Compost, anaerobic composting, aerobic composting, GVSU Campus Dining, Sustainable Agriculture Project, compost efficiency




Amy McFarland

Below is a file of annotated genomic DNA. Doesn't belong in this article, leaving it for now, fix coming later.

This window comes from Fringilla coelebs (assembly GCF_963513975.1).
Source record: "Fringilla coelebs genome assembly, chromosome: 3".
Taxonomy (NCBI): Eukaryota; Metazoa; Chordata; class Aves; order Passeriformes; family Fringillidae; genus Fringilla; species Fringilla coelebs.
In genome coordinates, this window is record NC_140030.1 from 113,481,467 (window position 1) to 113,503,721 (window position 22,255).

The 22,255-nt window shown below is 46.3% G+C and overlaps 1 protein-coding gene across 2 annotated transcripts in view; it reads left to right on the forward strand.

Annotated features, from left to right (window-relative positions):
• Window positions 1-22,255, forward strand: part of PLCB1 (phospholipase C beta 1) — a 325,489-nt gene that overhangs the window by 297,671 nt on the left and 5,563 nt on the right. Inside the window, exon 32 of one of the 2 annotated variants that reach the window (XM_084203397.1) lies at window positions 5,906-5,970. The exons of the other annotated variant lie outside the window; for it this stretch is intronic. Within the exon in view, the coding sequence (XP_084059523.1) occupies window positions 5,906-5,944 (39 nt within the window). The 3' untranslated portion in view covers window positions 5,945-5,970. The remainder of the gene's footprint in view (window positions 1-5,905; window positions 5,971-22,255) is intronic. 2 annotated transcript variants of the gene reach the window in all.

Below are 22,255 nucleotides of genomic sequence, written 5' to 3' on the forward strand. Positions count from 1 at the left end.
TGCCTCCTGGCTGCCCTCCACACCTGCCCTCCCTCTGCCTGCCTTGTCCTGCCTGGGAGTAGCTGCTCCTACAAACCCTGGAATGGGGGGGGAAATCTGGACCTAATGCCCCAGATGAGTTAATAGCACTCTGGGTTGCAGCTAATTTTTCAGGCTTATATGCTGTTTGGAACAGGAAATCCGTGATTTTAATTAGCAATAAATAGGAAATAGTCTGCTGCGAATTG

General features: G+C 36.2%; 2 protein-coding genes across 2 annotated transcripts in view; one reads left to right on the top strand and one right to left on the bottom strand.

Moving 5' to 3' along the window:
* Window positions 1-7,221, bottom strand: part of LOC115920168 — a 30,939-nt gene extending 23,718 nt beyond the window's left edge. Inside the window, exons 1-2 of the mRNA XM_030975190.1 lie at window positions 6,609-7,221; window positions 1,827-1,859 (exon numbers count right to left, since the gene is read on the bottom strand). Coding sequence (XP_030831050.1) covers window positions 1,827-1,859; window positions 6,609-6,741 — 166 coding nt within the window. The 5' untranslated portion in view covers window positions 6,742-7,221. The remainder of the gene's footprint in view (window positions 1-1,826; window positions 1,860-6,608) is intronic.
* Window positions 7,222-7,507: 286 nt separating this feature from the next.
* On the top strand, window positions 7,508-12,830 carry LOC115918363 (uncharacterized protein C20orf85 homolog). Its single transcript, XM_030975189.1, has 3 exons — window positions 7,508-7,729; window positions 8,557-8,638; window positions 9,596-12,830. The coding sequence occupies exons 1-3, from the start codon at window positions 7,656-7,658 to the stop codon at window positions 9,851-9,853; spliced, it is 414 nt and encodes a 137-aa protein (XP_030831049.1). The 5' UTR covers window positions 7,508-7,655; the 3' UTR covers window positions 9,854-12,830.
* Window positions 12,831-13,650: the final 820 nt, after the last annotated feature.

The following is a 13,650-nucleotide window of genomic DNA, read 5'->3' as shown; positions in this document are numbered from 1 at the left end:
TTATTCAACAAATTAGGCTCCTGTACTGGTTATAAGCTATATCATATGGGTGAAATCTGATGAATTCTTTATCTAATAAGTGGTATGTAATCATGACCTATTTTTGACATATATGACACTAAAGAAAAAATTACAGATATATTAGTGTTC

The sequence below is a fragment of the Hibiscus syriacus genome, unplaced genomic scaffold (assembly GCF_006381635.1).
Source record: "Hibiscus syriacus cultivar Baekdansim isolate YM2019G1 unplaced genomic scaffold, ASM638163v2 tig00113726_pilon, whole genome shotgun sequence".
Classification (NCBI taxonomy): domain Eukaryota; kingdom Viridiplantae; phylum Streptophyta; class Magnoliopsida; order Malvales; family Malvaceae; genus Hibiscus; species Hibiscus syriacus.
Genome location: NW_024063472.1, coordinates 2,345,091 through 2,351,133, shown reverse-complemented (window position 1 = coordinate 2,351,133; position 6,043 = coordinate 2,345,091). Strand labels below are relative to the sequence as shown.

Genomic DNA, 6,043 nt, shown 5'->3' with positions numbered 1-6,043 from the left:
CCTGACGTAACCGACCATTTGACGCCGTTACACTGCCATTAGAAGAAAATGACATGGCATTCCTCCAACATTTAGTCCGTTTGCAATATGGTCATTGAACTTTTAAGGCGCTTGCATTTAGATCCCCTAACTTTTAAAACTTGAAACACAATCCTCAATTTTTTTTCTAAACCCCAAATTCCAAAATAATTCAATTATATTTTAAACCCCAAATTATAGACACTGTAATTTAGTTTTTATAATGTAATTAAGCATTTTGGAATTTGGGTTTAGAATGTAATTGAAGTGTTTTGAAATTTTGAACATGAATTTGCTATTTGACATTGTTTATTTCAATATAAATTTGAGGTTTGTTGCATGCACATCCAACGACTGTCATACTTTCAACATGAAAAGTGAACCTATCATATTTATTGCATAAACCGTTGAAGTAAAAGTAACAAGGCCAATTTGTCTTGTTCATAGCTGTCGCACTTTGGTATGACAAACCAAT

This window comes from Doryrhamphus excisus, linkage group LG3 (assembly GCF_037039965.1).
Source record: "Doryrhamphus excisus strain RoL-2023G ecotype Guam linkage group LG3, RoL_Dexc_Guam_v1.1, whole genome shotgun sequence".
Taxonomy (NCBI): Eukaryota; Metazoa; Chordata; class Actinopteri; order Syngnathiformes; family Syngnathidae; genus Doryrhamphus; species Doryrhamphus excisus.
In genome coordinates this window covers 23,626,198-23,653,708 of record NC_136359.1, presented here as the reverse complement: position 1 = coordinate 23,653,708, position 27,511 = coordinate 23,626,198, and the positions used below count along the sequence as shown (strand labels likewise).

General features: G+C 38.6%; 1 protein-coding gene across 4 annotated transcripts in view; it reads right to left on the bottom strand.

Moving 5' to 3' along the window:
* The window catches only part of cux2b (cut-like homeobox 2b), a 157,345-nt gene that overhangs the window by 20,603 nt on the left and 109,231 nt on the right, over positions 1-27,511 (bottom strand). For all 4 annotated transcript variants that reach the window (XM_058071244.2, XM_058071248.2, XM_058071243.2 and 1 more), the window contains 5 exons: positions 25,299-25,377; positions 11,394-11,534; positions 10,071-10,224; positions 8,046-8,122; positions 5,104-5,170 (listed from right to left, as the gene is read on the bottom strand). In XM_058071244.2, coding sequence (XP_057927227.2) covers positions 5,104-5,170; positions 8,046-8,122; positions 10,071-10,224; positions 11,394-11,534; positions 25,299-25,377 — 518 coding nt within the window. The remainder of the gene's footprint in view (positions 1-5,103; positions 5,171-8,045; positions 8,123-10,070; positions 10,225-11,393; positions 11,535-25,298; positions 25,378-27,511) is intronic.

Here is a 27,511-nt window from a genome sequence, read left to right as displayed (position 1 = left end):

This comprehensive review discusses the main microbial processes, methods, efficiency strategies, benefits, and drawbacks related to composting. Specifically, anaerobic, aerobic, and intermediate, or cold composting, decomposition processes are defined and assessed. This leads into a discussion of some common methods of composting, both large- and small-scale, which utilize these microbial processes to result in differing advantages and disadvantages. The efficiency of these methods can be increased using strategies that monitor oxygen levels, moisture levels, temperate levels, and overall size. Some benefits of composting discussed include diverting waste from landfills, improving soil nutrition and quality long-term, and increasing plant growth and yield. Some potential drawbacks of composting discussed include the possibility of containing hazardous heavy metals and high concentrations of salt, taking years to regenerate the nutrients in poor soils, and producing just as much methane gas as landfills at times. The discussion then turns to composting strategies currently used at Grand Valley State University both on campus and at the Sustainable Agriculture Project. After delving into the past and current strategies used at these locations, as well as strategies used by other universities, suggestions for improving the composting methods at Grand Valley State University were proposed. On campus, it would be beneficial to either buy back the finished compost product originally sent to composting facilities, or to introduce a small-scale composting method for educational purposes. At the Sustainable Agriculture Project, it would be beneficial to either improve the current compost pile, or introduce a smaller-scale underground closed composting bin.

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